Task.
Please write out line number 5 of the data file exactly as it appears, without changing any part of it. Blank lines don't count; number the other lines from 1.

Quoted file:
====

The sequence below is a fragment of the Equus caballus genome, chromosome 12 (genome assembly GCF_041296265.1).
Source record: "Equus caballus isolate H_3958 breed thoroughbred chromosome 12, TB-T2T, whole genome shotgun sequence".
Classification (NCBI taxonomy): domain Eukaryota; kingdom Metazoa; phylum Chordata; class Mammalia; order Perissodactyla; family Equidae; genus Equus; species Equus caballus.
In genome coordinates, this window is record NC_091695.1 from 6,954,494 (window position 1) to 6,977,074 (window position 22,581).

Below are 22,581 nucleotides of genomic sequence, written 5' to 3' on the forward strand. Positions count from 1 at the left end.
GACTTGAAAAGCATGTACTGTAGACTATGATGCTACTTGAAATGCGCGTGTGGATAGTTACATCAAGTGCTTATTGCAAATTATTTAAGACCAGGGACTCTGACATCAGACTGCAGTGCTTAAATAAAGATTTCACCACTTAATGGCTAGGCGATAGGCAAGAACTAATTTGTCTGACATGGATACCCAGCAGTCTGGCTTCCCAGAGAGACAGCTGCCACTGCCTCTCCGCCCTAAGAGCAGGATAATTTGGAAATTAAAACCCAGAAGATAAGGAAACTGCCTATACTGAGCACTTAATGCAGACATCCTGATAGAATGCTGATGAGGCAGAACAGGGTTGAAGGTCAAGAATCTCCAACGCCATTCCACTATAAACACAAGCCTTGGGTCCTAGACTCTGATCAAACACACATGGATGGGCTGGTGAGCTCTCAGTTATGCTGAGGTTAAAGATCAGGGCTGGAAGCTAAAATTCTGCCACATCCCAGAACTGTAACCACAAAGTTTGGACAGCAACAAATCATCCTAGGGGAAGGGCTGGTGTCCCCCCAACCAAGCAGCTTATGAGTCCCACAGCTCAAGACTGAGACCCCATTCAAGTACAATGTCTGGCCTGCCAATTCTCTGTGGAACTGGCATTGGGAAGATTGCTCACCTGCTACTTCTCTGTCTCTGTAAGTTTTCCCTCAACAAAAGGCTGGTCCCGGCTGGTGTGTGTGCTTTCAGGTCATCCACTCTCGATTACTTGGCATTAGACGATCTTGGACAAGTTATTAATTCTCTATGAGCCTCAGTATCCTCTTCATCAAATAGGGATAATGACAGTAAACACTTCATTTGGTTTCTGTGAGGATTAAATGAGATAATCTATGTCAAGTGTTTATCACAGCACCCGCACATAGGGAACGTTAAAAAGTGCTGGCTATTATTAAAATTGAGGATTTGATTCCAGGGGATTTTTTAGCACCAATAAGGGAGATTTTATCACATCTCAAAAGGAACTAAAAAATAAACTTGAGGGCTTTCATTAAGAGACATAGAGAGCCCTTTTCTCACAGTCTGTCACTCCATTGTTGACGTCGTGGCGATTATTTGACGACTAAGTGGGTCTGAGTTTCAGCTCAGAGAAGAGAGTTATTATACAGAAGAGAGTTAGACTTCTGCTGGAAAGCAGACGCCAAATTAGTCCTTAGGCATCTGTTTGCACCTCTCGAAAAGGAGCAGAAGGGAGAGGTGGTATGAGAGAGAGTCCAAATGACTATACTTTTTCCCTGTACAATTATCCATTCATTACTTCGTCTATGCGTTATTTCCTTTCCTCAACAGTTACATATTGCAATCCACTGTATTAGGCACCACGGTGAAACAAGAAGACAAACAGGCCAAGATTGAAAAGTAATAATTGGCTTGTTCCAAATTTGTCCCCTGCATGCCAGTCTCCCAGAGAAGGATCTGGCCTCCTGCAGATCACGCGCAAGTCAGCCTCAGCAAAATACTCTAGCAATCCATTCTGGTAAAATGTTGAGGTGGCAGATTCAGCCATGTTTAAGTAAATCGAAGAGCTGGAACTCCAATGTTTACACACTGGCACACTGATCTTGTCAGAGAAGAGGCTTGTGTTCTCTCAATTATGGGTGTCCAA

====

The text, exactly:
Below are 22,581 nucleotides of genomic sequence, written 5' to 3' on the forward strand. Positions count from 1 at the left end.